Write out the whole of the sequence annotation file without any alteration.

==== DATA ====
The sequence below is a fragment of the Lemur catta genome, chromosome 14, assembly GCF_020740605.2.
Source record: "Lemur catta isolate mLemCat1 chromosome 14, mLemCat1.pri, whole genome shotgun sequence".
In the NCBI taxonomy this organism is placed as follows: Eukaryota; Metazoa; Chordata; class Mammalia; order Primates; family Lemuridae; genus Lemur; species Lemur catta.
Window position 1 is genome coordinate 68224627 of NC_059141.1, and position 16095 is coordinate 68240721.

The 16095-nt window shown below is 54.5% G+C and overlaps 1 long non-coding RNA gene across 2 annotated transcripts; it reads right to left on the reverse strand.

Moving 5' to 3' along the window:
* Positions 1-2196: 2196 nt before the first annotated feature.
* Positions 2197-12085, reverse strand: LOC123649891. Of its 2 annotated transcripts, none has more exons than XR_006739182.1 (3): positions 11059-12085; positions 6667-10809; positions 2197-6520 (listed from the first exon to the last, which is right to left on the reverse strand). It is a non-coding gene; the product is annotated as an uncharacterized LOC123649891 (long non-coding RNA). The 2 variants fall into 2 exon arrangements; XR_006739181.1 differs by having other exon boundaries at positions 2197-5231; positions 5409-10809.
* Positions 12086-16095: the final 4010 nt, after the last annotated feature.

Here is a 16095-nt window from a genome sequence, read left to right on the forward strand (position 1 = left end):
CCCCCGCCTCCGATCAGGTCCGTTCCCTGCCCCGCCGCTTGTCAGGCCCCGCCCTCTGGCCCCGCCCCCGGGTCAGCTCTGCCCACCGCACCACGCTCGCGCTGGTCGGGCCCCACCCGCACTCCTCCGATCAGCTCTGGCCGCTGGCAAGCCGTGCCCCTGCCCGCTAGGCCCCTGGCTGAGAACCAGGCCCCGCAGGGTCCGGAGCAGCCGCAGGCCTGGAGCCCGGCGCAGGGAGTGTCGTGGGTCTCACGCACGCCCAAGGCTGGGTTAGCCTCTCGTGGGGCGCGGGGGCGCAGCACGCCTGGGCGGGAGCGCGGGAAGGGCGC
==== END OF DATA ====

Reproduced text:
The sequence below is a fragment of the Lemur catta genome, chromosome 14, assembly GCF_020740605.2.
Source record: "Lemur catta isolate mLemCat1 chromosome 14, mLemCat1.pri, whole genome shotgun sequence".
In the NCBI taxonomy this organism is placed as follows: Eukaryota; Metazoa; Chordata; class Mammalia; order Primates; family Lemuridae; genus Lemur; species Lemur catta.
Window position 1 is genome coordinate 68224627 of NC_059141.1, and position 16095 is coordinate 68240721.

The 16095-nt window shown below is 54.5% G+C and overlaps 1 long non-coding RNA gene across 2 annotated transcripts; it reads right to left on the reverse strand.

Moving 5' to 3' along the window:
* Positions 1-2196: 2196 nt before the first annotated feature.
* Positions 2197-12085, reverse strand: LOC123649891. Of its 2 annotated transcripts, none has more exons than XR_006739182.1 (3): positions 11059-12085; positions 6667-10809; positions 2197-6520 (listed from the first exon to the last, which is right to left on the reverse strand). It is a non-coding gene; the product is annotated as an uncharacterized LOC123649891 (long non-coding RNA). The 2 variants fall into 2 exon arrangements; XR_006739181.1 differs by having other exon boundaries at positions 2197-5231; positions 5409-10809.
* Positions 12086-16095: the final 4010 nt, after the last annotated feature.

Here is a 16095-nt window from a genome sequence, read left to right on the forward strand (position 1 = left end):
CCCCCGCCTCCGATCAGGTCCGTTCCCTGCCCCGCCGCTTGTCAGGCCCCGCCCTCTGGCCCCGCCCCCGGGTCAGCTCTGCCCACCGCACCACGCTCGCGCTGGTCGGGCCCCACCCGCACTCCTCCGATCAGCTCTGGCCGCTGGCAAGCCGTGCCCCTGCCCGCTAGGCCCCTGGCTGAGAACCAGGCCCCGCAGGGTCCGGAGCAGCCGCAGGCCTGGAGCCCGGCGCAGGGAGTGTCGTGGGTCTCACGCACGCCCAAGGCTGGGTTAGCCTCTCGTGGGGCGCGGGGGCGCAGCACGCCTGGGCGGGAGCGCGGGAAGGGCGC